News Release 

Study suggests no link between antiseizure drugs used in pregnancy and cognitive problems in babies

NIH/National Institute of Neurological Disorders and Stroke

Research News

WHAT:

New findings published in JAMA Neurology suggest there is no difference in cognitive outcomes at age 2 among children of healthy women and children of women with epilepsy who took antiseizure medication during pregnancy. The findings are part of the large research project Maternal Outcomes and Neurodevelopmental Effects of Antiepileptic Drugs (MONEAD), which is a prospective, long-term study looking at outcomes in pregnant women with epilepsy and their children. The study was funded by the National Institute of Neurological Disorders and Stroke (NINDS), part of the National Institutes of Health.

This study reports findings from 382 children (292 children born to women with epilepsy and 90 born to healthy women) who were assessed for language development at age 2. The researchers also compared developmental scores with third trimester blood levels of antiseizure medication in these children.

Results suggest that children born to healthy women and those born to women with epilepsy do not show significant differences in language development scores at age 2. Neither was language development linked to third trimester blood levels of epilepsy medications. Most women with epilepsy in the study were taking lamotrigine and/or levetiracetam.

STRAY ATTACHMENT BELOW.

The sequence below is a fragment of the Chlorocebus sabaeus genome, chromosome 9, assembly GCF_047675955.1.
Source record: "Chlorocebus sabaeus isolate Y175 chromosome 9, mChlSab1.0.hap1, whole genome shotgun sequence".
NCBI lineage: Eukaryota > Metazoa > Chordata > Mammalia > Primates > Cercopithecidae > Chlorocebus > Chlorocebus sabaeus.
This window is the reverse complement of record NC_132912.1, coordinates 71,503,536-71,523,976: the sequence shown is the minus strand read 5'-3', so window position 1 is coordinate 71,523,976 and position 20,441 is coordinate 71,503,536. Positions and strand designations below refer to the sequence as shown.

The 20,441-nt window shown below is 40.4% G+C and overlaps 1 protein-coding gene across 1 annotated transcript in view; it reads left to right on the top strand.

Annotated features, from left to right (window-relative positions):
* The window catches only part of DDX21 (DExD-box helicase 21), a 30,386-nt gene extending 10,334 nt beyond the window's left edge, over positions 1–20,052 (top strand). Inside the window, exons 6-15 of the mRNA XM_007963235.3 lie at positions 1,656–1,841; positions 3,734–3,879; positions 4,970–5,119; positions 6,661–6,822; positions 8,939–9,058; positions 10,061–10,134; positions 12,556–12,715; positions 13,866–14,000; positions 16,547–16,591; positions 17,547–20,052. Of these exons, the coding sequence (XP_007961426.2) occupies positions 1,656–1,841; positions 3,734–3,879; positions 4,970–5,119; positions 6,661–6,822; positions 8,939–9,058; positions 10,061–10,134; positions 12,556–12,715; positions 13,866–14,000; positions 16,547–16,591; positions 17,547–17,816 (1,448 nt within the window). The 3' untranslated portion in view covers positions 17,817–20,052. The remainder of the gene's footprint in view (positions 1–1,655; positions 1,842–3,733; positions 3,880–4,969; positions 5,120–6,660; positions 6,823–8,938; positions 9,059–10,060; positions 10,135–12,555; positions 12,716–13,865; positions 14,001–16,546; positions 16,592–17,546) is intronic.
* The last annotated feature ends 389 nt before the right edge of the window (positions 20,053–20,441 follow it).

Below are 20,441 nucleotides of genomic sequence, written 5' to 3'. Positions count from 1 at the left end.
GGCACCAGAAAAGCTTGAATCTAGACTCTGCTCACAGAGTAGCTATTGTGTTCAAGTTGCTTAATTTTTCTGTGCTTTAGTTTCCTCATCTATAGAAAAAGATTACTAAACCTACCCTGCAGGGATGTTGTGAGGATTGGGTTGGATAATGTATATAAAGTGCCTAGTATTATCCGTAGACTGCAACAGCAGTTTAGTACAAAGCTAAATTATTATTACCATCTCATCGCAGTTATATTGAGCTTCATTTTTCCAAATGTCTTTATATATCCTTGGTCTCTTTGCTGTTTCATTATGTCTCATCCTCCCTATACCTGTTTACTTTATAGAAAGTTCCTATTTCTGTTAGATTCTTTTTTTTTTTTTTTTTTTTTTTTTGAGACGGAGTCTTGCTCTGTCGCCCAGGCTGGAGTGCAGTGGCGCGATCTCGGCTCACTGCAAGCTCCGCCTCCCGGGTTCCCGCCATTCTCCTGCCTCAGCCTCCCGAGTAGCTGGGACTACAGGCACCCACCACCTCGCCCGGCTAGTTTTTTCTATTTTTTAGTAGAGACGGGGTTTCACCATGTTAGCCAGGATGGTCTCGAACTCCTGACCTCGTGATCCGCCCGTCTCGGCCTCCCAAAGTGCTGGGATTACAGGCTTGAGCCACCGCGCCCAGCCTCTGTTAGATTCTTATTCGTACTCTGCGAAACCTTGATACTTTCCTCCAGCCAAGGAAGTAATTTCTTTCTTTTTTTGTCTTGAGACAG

However, the study did find that those children born to mothers with the very highest levels of antiseizure medication in the blood during the third trimester did have somewhat lower scores on tests in the motor and general adaptive domains, which refer to skills related to self-care, such as feeding.

The children in this study will continue to be followed and will participate in additional cognitive tests through age 6. Results so far indicate that controlling epilepsy with these medications during pregnancy may be safe for babies.

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WHO:

Adam Hartman, M.D., program director, NIH's National Institute of Neurological Disorders and Stroke (NINDS). To arrange an interview, please contact nindspressteam@ninds.nih.gov

Article:

Meador KJ et al., Two-year old cognitive outcomes in children of pregnant women with epilepsy in the Maternal Outcomes and Neurodevelopmental Effects of Antiepileptic Drugs Study, JAMA Neurology, June 7, 2021. DOI: 10.1001/jamaneurol.2021.1583

This study was supported by the NINDS (NS038455 and NS050659).

For more information:

http://www.ninds.nih.gov

https://www.ninds.nih.gov/Disorders/All-Disorders/Epilepsy-Information-Page

NINDS (http://www.ninds.nih.gov) is the nation's leading funder of research on the brain and nervous system. The mission of NINDS is to seek fundamental knowledge about the brain and nervous system and to use that knowledge to reduce the burden of neurological disease.

About the National Institutes of Health (NIH): NIH, the nation's medical research agency, includes 27 Institutes and Centers and is a component of the U.S. Department of Health and Human Services. NIH is the primary federal agency conducting and supporting basic, clinical, and translational medical research, and is investigating the causes, treatments, and cures for both common and rare diseases. For more information about NIH and its programs, visit http://www.nih.gov.

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